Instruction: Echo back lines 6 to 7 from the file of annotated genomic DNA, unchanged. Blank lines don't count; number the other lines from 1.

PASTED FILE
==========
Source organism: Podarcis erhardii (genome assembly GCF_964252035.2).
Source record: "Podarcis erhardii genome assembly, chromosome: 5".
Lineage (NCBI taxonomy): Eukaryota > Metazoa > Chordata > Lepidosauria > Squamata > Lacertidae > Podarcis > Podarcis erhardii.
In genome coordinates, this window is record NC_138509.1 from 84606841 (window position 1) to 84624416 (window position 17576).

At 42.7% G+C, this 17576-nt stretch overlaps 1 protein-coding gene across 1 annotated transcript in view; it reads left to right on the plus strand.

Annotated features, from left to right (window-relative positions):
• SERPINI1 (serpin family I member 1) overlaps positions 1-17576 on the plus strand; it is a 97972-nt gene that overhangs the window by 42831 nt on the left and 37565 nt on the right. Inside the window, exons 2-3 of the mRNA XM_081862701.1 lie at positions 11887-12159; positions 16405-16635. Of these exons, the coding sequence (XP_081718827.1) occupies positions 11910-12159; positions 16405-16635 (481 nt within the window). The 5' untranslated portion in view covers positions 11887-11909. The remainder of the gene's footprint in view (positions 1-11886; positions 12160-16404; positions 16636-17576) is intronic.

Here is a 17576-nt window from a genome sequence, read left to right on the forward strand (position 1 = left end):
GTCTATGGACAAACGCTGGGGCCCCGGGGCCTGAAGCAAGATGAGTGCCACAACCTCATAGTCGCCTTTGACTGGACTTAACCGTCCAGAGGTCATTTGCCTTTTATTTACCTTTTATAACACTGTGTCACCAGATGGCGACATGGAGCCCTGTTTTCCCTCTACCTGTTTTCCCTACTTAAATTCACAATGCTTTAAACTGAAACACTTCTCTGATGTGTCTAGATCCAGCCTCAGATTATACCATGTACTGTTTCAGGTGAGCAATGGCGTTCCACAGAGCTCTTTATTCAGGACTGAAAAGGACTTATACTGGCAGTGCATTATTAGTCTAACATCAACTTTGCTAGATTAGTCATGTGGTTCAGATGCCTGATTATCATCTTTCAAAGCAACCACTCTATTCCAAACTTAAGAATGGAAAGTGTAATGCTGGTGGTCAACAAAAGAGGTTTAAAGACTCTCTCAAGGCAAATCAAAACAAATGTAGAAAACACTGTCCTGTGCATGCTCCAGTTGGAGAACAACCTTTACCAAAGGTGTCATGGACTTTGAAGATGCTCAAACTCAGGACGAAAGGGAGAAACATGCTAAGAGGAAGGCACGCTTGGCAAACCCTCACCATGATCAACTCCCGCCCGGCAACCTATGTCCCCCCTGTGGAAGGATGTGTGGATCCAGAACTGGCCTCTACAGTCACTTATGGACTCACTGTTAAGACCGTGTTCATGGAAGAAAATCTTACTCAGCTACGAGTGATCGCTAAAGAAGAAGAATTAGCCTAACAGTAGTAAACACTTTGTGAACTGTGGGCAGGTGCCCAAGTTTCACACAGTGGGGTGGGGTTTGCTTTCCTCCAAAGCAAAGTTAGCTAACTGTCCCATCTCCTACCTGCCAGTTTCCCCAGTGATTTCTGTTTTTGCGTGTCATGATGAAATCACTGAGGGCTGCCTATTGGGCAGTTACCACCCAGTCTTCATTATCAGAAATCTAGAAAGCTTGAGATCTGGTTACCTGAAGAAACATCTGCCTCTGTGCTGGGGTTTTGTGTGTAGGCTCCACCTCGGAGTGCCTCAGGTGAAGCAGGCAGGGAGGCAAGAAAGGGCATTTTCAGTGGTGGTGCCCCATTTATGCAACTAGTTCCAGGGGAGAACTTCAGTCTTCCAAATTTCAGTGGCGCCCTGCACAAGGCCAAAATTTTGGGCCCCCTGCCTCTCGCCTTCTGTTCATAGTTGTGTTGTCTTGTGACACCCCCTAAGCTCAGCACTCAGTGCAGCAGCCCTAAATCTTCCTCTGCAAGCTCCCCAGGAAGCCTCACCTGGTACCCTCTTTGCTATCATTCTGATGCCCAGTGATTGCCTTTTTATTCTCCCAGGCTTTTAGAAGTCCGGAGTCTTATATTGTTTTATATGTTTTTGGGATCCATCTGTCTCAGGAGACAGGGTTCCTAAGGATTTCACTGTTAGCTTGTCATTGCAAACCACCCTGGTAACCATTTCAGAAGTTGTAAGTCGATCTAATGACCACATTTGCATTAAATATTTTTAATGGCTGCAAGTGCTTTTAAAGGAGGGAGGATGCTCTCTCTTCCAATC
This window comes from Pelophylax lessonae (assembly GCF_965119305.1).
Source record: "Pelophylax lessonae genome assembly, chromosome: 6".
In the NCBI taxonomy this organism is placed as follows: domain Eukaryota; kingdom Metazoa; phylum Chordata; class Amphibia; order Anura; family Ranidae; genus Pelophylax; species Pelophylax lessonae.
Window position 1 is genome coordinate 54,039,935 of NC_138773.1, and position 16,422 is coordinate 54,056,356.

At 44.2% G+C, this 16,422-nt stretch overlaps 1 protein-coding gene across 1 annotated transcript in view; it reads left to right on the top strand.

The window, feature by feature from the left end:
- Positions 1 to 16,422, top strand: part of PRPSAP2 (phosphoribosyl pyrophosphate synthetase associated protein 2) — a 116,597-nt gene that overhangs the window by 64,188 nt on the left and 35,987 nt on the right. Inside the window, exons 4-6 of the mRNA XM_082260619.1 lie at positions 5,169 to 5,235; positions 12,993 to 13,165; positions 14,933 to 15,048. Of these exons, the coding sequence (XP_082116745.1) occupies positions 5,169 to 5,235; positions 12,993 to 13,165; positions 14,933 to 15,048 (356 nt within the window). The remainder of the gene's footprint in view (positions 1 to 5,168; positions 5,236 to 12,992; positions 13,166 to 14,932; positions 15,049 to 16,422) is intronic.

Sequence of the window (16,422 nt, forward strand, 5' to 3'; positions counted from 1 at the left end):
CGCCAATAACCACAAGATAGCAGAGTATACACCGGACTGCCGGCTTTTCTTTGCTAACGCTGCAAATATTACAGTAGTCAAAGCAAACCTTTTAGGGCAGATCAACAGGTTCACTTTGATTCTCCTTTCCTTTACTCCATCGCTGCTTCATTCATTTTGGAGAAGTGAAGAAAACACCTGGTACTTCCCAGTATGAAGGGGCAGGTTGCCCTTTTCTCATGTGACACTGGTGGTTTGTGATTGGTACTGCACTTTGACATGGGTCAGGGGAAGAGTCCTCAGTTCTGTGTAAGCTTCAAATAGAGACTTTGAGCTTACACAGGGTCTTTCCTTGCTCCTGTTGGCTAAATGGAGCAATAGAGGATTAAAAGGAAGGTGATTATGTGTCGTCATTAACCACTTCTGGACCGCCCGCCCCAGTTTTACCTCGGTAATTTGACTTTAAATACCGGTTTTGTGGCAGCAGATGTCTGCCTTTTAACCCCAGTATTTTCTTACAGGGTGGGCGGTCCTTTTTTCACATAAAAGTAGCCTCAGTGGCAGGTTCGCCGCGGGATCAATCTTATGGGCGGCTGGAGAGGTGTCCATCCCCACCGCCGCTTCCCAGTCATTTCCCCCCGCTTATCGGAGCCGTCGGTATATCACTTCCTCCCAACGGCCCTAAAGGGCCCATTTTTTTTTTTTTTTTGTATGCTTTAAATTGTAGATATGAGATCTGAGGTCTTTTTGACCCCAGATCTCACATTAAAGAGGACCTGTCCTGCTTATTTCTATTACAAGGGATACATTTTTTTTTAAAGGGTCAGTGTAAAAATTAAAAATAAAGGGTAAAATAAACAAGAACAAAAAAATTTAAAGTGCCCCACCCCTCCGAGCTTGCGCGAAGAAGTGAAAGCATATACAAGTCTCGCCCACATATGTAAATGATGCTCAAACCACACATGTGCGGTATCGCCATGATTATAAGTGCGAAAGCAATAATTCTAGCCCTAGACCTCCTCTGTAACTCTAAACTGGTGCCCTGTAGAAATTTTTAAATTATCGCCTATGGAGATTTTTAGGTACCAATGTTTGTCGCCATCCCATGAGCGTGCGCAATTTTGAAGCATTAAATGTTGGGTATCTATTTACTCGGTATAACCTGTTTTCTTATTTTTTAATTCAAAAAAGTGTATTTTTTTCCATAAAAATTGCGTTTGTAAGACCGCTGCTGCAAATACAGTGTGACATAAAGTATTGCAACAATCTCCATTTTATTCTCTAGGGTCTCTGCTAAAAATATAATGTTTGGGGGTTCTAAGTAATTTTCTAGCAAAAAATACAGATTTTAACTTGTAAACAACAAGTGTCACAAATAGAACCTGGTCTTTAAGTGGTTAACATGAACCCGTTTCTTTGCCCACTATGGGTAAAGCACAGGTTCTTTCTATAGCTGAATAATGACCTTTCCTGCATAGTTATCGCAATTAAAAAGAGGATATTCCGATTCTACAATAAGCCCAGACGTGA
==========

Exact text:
Annotated features, from left to right (window-relative positions):
• SERPINI1 (serpin family I member 1) overlaps positions 1-17576 on the plus strand; it is a 97972-nt gene that overhangs the window by 42831 nt on the left and 37565 nt on the right. Inside the window, exons 2-3 of the mRNA XM_081862701.1 lie at positions 11887-12159; positions 16405-16635. Of these exons, the coding sequence (XP_081718827.1) occupies positions 11910-12159; positions 16405-16635 (481 nt within the window). The 5' untranslated portion in view covers positions 11887-11909. The remainder of the gene's footprint in view (positions 1-11886; positions 12160-16404; positions 16636-17576) is intronic.